Detecting lipid impurities is vital for the safety and efficacy of mRNA LNP vaccines and therapeutics – could electron-activated dissociation be the answer?
Adam Crowe, Kerstin Pohl | | 4 min read | Opinion
Despite promising preliminary studies, novel therapeutics and vaccines based on genetic material fail more often than we’d like. Modalities can alter their mode of action, safety, and efficacy during production and storage. Unfortunately, these modalities often go unnoticed in the absence of analytical techniques that provide detailed structural information. The consequences of this bottleneck are even more evident in gene-based products, where even a trace amount of impurity can affect the efficacy of the oligonucleotide.
Leading pharmaceutical companies – including Moderna and Pfizer/BioNTech – have used lipid nanoparticles (LNPs) as messenger-RNA (mRNA) carriers for COVID-19 vaccines. There are several advantages to LNPs, such as biocompatibility, high cellular uptake, permeability, enhanced protection of the drug, and relative ease of mass production (1). However, LNP components can also interact with mRNA and reduce its activity. These interactions are typically undetectable by conventional techniques used to assess mRNA purity.
Some impurities originate from ionizable lipids – one of the main components of all LNP-based therapeutics and vaccines. Pharmaceutical companies use ionizable LNPs thanks to chemical properties that help deliver genetic cargo and facilitate entry into cells. However, ionizable lipids are also susceptible to chemical alterations – predominantly oxidation. Site-specific oxidation can lead to the formation of reactive lipid species, generating mRNA-lipid adducts (2). Notably, even a small amount of oxidized lipids is enough to prevent proper mRNA function. In other words, the mRNA cannot trigger the expression of the encoded protein that prepares our immune response ahead of infection.
Capillary gel electrophoresis (CGE) is currently at the heart of mRNA analysis, measuring the integrity of mRNA throughout the R&D and manufacturing process. CGE analysis can help identify production steps that cause mRNA degradation, and it is also a common validated assay for quality control, ahead of batch release. Despite its strengths, CGE is unable to identify small amounts of impurities that do not significantly alter the size-to-charge ratio of mRNA, which means that mRNA-lipid adduct formation may go undetected.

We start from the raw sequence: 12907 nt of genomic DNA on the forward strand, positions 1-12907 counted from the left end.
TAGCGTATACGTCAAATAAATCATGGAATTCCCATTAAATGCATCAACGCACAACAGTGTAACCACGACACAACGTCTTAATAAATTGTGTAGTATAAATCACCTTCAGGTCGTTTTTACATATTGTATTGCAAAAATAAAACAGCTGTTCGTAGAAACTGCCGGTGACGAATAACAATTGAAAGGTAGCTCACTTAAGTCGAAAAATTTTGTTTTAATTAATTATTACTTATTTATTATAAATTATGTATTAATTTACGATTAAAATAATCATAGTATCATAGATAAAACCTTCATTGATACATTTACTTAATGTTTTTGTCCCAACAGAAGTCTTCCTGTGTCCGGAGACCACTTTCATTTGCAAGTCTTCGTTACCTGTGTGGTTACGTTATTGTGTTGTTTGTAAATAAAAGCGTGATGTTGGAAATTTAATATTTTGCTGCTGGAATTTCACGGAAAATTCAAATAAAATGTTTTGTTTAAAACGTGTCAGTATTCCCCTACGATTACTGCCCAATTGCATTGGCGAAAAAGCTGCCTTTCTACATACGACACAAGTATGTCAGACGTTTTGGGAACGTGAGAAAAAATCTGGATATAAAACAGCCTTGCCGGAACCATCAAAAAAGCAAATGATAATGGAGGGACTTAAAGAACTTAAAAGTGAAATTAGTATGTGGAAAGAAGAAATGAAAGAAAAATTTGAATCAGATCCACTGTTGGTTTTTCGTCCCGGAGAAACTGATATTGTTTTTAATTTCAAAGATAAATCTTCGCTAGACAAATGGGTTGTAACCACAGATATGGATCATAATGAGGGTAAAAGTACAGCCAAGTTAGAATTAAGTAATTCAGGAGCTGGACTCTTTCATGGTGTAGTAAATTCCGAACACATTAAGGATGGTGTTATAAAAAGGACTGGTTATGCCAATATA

Although quantifying impurities in mRNA is crucial, it does not guarantee its functionality. Rather than seeking mRNA-lipid adduct impurities in the final product, it would be better to assess the quality of the lipid starting material ahead of manufacture to detect the presence of oxidized lipids. This would be more efficient than trying to reverse the mRNA-lipid adduct formation process to get to the root cause, as that will take significant time and resources. Therefore, more efficient alternatives are needed to assess the quality of the lipid raw material before it is formulated with the mRNA.
Nuclear magnetic resonance (NMR) spectroscopy can be used to determine lipid molecular structure, but instrumentation is expensive and requires large amounts of very pure samples – not ideal for the detection of very low levels of impurities.
Mass spectrometry (MS) can be used for the elucidation of structure via fragmentation, typically using collision-induced dissociation (CID). Although CID has high efficiency in breaking different types of bonds, it cannot differentiate between oxidations occurring at different parts of the lipid with certainty. In the case of mRNA, such differentiation is vital – some species can cause the loss of mRNA function through adduct formation whereas other may not. And that’s why lipid and LNP providers – and pharmaceutical companies – are keen to explore MS methods with sufficient elucidation power and dynamic range to distinguish different types of oxidation in lipids at very low levels.
Enter electron-activated dissociation (EAD)! EAD is a newly emerging fragmentation mode that can help fill the gaps in LNP structural information. Specifically, it can elucidate structural information for lipids in very low abundance, revealing exact oxidation sites. A recent collaboration between Sciex and Precision NanoSystems revealed that EAD is able to comprehensively fragment lipids along the headgroup and fatty acid chains, enabling differentiation between several oxidized lipids. Most importantly, those oxidized lipids attributed to the loss of mRNA function could be clearly identified and quantified.
EAD has the potential to pave the way for accelerated and accurate analyses of lipids and LNPs to enhance LNP-based mRNA vaccines and therapeutics. Once LNP manufacturers locate and quantitate lipid oxidation based on EAD-derived data, they can deduce its potential harm, optimize lipid synthesis workflows and storage conditions, or conduct further purification.
That said, though EAD has demonstrated promising results, it should not replace but rather complement other methods in the mRNA-LNP analysis workflow; for example, CGE is still crucial for monitoring mRNA integrity from the unformulated phase through to the final product. Indeed, given the complexity of mRNA-LNP products, we need multilayered analyses to obtain all the data needed to cover the various important aspects of both raw materials and the formulated product. In short, we should not hesitate in using the most comprehensive approach to reduce risk, optimize efficacy, and decrease time to patient.
- N Dhiman et al., “Lipid nanoparticles as carriers for bioactive delivery,” Frontiers in Chemistry, 9, 580118 (2021). DOI: 10.3389/fchem.2021.580118
- M Packer et al., “A novel mechanism for the loss of mRNA activity in lipid nanoparticle delivery systems,” Nature Communications, 12, 1 (2021). DOI: 10.1038/s41467-021-26926-0